3. the location — two of “my” drs are located in Washington County. We go to Johnson City all the time, and when I think of all the history….
    Our county has more Civil War history than many realize, including myself. It’s only been very very recently that I learned — after all these years — that two of my great(s) grandfathers were in the war. One for the South and one for the North — they are buried at little country cemeteries 3-4 miles apart. If these hills and hollows could talk….

  • Reply
    January 29, 2010 at 7:44 pm

    That war was “hell”.You know why it went on for so long? The south had a cause,the north had a war!
    There is a lot of diferance.

  • Reply
    January 29, 2010 at 6:09 pm

    I enjoy these letters so much. I immediately wished that he had more paper to write home and very sorry he was so sick and had to continue on without medical attention. I imagined he would be feeling very loney with no letters from home and could almost feel his saddness.
    Thanks for sharing.

  • Reply
    January 29, 2010 at 5:46 pm

    I really do enjoy reading the letters. It’s has a habit of bringing back in time. A time to when my great great great grandfather lived and took part in the war.

  • Reply
    My Carolina Kitchen
    January 29, 2010 at 5:43 pm

    My ancestors fought in the Civil War and how I wish I had some of their letters. The thing that puzzles me is how did the letters get through. I don’t imagine they were close to a post office.
    He seems very lonesome but trying to keep his spirit up for his family in his letter. That had to be hard.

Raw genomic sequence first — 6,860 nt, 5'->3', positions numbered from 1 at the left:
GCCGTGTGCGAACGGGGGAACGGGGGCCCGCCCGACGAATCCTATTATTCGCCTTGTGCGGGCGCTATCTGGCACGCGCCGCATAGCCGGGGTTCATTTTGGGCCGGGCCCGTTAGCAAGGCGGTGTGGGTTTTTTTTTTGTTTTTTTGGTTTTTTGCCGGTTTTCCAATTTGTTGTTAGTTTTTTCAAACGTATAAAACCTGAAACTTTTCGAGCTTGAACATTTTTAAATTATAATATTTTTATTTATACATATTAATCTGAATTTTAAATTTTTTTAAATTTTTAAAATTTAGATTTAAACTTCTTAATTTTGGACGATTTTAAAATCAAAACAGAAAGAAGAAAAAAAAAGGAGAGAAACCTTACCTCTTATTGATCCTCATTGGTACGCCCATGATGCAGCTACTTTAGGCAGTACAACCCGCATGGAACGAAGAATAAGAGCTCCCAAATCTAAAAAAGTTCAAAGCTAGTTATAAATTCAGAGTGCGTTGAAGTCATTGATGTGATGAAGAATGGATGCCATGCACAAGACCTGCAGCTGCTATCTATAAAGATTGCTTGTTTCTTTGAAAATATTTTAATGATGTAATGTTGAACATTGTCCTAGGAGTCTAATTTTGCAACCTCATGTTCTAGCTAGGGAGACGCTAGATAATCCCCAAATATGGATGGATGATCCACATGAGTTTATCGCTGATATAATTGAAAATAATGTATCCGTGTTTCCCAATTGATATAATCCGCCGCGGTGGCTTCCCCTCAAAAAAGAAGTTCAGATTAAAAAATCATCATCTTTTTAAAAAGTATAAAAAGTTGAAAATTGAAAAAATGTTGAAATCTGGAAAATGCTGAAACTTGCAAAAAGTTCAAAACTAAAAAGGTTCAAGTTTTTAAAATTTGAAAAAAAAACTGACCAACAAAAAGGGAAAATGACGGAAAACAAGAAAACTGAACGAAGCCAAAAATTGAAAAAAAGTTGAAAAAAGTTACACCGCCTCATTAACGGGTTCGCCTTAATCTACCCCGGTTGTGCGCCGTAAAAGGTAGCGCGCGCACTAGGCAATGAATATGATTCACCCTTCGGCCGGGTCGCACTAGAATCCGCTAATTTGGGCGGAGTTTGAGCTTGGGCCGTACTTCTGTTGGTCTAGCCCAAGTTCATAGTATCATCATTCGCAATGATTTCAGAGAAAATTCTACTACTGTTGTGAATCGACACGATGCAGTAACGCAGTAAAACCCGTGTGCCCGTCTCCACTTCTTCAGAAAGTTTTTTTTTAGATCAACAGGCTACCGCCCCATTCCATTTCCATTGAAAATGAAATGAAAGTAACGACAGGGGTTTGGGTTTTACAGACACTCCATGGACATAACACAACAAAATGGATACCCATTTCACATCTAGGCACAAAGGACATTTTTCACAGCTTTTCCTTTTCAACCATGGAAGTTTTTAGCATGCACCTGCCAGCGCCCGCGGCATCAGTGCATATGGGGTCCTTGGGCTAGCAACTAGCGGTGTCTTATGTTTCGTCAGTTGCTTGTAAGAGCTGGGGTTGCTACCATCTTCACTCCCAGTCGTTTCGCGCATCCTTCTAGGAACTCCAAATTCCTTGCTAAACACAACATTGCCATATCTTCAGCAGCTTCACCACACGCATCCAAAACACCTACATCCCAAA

In the eighties we lived in Vicksburg, MS in the old Civil War battleground. I often thought of the soldiers who had fought on what was now our property. We went to several reenactments and one fourth of July saw Grant take the city. Not a good day for Vicksburg when Grant rode in.

  • Reply
    January 29, 2010 at 11:33 am

    What sticks out is the line, “he is a true lover of money” our W.C. Penland says it as if it is the terrible thing God says it is. To Leford and or Smith, money meant more to them than their very own character. My heavens that is saying a lot and it is said well.
    Thanks Tipper for sharing more of these letters, makes history such a personal thing.

  • Reply
    B. Ruth
    January 29, 2010 at 10:51 am

    What jumps out to me is the names referred to in the letter of people and towns….some names I’ve heard my parents speak of in NC and TN…some very prominant! can almost see the area and neighbors of this person…the reference to thicket reminded me of the laurel hell thickets usually on the north side of the mountains and valleys..My Dad said you could hide in one of those thickets forever if you had any food or water!….I can’t imagine what those folks really went through during the civil war…The hunters and the hunted!

  • Reply
    Julie at Elisharose
    January 29, 2010 at 10:50 am

    One of the things that stuck out for me that there wasn’t any paper. How much paper do any of us throw away on any given day? My, how things have changed.

  • Reply
    Vicki Lane
    January 29, 2010 at 10:50 am

    This is wonderful — what a treasure.
    These are the lines that jumped out at me:
    I think that he just come after his money and not as he aimed to stay he is a true lover of money and at least he thinks more of money than he does for his character

  • Reply
    Sheila Bergeron
    January 29, 2010 at 10:38 am

    He is lonesome for home and family-and I think things are not as well as he lets on. He loves his family so much and he doesn’t want to worry them.

  • Reply
    January 29, 2010 at 9:02 am

    All the things you mentioned. And I love the fact that he also updates them on others from his area.

  • Reply
    Elizabeth Thomas
    January 29, 2010 at 8:46 am

    I think more letters like this need to be made available so that we can see what our soldiers go through during our wars. It also made me think of the “skirmish” that happened just feet from where I’m sitting now. How many people pass by today and don’t know what happened in their own towns.